Lots of people I know are texturally sensitive eaters.
They won’t eat anything slimy, bouncy, gummy, gelatinous or spongy. Even the idea of tapioca pudding gives them the shivers.
I once shared a meal with a friend who, on encountering a piece of sticky, chewy beef tendon in the soup, spat it out and spent the rest of the meal miserably shuddering, while I ate the remainder of her pho.
I wasn’t born with this affliction. There are few things that really turn me off. I won’t eat sea cucumbers again (they were simultaneously crisp and gelatinous, with a bottom-of-the-sea-filter brininess that I will never forget), and I won’t eat insects, no matter how drunk I am or how crisply-fried and coated with lime and chili they are. But aside from that, bring on the strange.
Most people love the unctuous, gooey stickiness that comes from long-cooked collagen (think braised short ribs or lamb shanks), but they would rather not eat the boiled tendon or cartilage that it comes from on its own. I respect that, but I’ll eat your portion, if you don’t mind.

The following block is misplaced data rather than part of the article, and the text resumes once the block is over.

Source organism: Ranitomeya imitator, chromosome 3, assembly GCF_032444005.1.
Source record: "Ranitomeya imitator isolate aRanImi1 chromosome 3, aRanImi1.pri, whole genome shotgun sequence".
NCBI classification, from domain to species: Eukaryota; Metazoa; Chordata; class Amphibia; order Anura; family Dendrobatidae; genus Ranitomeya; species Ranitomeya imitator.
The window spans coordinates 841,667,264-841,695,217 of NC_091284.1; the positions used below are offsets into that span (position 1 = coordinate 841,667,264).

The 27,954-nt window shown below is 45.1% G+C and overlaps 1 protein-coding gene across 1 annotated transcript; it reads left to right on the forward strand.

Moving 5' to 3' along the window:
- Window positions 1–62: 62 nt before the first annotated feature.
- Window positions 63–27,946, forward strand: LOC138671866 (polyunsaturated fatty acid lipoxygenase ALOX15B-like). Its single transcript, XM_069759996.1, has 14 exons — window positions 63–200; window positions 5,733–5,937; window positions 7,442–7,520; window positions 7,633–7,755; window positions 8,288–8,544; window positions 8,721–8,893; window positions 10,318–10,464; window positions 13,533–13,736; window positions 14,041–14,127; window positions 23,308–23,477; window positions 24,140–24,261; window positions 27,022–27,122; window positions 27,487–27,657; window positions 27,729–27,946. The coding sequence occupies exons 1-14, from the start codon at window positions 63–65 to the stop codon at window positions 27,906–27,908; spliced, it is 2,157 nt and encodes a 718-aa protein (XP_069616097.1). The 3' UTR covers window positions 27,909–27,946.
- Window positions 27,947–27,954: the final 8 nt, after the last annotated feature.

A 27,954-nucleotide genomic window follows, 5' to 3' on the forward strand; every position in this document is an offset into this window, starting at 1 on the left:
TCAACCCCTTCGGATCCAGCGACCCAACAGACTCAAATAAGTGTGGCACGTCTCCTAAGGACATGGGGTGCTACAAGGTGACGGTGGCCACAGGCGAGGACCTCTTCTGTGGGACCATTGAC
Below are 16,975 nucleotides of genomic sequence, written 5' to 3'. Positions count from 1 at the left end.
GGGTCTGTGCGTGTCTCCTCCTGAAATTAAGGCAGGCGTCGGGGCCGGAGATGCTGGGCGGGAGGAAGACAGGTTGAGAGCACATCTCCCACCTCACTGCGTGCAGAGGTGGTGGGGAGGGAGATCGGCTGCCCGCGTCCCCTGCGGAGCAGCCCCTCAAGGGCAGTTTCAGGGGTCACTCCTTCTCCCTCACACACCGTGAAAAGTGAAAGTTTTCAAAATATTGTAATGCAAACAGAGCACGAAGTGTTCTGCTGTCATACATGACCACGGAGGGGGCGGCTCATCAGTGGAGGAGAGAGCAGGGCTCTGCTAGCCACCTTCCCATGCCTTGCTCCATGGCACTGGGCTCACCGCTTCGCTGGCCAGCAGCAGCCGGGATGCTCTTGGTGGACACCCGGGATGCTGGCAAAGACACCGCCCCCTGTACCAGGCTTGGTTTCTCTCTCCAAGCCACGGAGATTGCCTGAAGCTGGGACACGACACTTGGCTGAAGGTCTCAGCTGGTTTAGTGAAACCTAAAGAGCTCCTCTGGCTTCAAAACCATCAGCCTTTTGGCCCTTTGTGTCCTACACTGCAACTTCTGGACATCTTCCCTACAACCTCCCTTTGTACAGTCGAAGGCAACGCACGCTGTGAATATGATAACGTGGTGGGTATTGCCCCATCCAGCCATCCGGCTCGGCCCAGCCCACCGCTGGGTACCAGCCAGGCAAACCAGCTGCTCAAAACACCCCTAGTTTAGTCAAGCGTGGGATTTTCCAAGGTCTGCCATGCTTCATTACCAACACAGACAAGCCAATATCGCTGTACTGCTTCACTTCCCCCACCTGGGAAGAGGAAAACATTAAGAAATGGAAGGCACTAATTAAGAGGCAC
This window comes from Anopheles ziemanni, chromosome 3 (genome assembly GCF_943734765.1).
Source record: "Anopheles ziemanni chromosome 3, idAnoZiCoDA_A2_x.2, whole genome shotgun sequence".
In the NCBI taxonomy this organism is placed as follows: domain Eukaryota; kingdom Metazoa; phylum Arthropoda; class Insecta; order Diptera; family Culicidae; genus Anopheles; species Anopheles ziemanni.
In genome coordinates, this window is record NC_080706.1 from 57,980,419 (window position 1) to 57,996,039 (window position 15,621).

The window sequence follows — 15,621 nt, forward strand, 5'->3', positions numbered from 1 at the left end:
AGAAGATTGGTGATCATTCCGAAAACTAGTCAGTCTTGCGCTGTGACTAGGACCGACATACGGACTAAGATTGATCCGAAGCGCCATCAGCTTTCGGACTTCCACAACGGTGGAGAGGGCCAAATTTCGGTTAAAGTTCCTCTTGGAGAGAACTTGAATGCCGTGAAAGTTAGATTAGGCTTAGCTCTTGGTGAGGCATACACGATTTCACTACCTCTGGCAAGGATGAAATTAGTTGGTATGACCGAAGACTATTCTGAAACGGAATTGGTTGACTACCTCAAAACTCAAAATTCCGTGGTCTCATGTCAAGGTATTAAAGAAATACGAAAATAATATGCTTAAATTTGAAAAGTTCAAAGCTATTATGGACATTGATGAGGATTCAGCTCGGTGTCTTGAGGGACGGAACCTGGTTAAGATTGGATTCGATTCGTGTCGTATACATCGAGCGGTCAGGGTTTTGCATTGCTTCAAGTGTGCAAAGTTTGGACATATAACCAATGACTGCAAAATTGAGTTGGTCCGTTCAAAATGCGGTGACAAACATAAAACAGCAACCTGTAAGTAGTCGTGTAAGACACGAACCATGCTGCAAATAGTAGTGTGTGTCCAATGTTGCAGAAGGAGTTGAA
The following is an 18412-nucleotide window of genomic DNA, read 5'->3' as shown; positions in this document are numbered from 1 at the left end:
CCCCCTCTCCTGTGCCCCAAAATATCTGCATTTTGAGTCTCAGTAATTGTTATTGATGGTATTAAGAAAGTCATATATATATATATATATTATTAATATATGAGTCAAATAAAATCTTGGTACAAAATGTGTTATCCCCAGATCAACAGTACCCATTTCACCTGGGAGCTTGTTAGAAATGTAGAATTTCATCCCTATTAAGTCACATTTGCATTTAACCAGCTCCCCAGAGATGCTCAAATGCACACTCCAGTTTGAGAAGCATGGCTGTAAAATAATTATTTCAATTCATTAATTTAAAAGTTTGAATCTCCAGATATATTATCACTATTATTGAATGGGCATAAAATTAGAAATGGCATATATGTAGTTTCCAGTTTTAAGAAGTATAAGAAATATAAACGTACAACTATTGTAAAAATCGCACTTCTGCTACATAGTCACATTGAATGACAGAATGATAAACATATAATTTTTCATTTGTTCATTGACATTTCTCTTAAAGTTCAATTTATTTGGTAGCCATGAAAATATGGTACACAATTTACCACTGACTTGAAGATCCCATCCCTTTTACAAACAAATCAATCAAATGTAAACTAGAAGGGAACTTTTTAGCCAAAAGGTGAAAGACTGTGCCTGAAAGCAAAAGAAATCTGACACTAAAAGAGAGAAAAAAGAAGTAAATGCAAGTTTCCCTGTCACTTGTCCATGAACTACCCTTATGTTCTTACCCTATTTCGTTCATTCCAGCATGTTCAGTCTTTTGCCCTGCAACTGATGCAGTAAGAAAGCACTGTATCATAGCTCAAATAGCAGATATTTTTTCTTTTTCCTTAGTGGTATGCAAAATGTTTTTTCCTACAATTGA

I am also surprised by how many people will not eat food that is attached to a bone. The no-bone people, I have noticed, don’t seem to have a problem gnawing anything batter-dipped, deep-fried and on a stick. Isn’t it sort of the same thing, minus the cartilage but plus the danger of putting your eye out? No-bone people won’t touch the hot wings, the pork ribs, the fish heads, the fried chicken backs, or the neckbone soup. They won’t eat anything that isn’t recognizably a cutlet, a fillet or a chop. SO boring and civilized. They are missing the primal pleasure of putting their canine teeth to work. Why do you think we have them in the first place? To tear flesh from bone, that’s why.
Think about that the next time you buy a package of boneless, skinless chicken breasts.
This commentary originally ran on July 1, 2011